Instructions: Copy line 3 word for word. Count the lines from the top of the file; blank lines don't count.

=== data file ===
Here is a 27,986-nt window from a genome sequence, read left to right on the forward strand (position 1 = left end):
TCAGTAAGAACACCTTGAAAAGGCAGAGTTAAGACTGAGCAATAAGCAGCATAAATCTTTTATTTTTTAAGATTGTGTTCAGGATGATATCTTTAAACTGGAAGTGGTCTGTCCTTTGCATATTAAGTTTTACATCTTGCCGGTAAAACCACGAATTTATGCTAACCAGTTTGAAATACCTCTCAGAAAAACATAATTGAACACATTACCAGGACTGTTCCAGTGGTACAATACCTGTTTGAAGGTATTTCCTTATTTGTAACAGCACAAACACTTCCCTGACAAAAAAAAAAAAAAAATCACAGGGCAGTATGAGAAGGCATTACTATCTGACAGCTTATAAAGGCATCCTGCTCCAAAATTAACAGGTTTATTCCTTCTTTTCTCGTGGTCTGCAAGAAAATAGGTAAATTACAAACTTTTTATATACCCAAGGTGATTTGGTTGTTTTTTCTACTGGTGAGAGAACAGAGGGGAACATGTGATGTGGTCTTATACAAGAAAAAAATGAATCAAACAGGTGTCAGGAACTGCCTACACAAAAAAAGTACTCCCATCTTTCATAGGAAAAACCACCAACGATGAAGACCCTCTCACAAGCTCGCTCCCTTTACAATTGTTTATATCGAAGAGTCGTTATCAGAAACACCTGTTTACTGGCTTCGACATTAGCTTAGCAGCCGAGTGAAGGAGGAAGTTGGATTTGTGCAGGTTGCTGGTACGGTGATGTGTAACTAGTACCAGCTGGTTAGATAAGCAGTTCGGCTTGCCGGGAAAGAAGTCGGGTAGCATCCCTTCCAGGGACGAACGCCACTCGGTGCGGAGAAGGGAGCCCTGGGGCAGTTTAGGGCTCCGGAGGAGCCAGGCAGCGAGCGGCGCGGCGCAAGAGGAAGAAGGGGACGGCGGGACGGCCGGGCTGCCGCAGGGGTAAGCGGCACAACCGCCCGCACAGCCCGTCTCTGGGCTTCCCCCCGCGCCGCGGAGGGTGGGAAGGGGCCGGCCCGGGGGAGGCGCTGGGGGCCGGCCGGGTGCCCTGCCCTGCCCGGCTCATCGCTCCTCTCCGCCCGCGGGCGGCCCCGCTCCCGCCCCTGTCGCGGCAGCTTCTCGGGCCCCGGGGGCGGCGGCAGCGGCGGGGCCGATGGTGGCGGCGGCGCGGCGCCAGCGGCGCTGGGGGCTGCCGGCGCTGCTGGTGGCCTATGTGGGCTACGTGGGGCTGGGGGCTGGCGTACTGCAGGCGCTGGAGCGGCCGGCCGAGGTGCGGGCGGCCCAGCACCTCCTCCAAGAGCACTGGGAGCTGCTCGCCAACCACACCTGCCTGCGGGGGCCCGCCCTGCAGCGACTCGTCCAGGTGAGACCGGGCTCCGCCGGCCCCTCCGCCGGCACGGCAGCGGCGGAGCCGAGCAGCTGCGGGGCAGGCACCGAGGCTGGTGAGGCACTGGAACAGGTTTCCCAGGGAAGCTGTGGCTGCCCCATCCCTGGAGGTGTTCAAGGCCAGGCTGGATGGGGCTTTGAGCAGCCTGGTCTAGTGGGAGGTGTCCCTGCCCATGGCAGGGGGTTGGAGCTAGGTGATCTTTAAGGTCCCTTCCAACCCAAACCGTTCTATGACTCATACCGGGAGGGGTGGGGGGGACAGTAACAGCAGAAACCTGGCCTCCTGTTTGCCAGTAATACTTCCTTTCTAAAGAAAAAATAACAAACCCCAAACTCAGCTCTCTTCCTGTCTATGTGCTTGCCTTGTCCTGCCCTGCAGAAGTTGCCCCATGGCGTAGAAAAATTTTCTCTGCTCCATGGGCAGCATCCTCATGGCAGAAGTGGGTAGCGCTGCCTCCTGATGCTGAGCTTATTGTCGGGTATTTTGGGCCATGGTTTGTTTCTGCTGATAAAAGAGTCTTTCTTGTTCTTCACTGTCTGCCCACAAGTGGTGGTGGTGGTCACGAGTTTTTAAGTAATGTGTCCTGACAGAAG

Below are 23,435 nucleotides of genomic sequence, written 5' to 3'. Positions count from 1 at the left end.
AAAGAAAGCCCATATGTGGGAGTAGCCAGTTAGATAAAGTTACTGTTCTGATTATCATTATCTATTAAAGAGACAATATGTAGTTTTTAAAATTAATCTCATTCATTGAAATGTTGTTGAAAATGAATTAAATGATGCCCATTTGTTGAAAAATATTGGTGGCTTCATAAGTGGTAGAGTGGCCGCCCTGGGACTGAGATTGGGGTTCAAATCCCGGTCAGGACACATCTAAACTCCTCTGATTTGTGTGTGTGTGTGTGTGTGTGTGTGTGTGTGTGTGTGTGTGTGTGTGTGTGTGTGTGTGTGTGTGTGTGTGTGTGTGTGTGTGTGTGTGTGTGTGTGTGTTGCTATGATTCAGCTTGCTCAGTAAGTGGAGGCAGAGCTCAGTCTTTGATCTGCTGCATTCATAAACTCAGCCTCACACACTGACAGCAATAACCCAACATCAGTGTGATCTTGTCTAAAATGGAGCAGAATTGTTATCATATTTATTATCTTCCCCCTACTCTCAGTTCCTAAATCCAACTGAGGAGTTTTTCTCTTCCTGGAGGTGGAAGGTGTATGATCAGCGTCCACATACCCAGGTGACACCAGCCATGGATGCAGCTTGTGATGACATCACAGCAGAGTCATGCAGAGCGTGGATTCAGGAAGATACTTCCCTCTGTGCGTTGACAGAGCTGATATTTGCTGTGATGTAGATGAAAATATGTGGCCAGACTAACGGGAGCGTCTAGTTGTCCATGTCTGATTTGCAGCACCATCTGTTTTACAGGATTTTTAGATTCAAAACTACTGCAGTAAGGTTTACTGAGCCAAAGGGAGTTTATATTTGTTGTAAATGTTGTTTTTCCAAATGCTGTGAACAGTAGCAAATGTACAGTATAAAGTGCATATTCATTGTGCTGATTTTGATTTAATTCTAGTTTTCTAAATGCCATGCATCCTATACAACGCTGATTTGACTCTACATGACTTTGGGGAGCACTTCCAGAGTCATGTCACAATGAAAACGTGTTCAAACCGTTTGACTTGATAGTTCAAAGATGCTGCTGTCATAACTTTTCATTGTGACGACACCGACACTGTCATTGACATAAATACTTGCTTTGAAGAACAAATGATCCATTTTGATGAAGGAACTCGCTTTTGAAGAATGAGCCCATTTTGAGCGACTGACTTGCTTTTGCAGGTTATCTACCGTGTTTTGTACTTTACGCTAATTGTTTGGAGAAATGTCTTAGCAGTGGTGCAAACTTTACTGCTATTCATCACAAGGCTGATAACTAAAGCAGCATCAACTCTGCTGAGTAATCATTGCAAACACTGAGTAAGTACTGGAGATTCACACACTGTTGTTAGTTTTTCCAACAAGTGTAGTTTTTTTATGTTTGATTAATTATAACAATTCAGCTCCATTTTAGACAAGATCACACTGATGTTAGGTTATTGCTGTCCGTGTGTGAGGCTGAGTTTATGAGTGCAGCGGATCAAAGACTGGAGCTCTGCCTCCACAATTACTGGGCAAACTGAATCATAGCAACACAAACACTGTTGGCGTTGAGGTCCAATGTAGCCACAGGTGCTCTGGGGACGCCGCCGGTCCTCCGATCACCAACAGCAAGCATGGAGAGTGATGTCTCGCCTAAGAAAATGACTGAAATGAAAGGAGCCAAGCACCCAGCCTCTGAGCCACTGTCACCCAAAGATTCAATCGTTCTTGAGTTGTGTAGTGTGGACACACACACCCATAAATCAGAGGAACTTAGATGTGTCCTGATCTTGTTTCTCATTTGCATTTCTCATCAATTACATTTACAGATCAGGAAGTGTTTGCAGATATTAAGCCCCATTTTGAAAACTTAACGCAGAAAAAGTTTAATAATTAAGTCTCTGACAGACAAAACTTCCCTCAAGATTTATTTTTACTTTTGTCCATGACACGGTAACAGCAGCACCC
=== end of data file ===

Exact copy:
Below are 23,435 nucleotides of genomic sequence, written 5' to 3'. Positions count from 1 at the left end.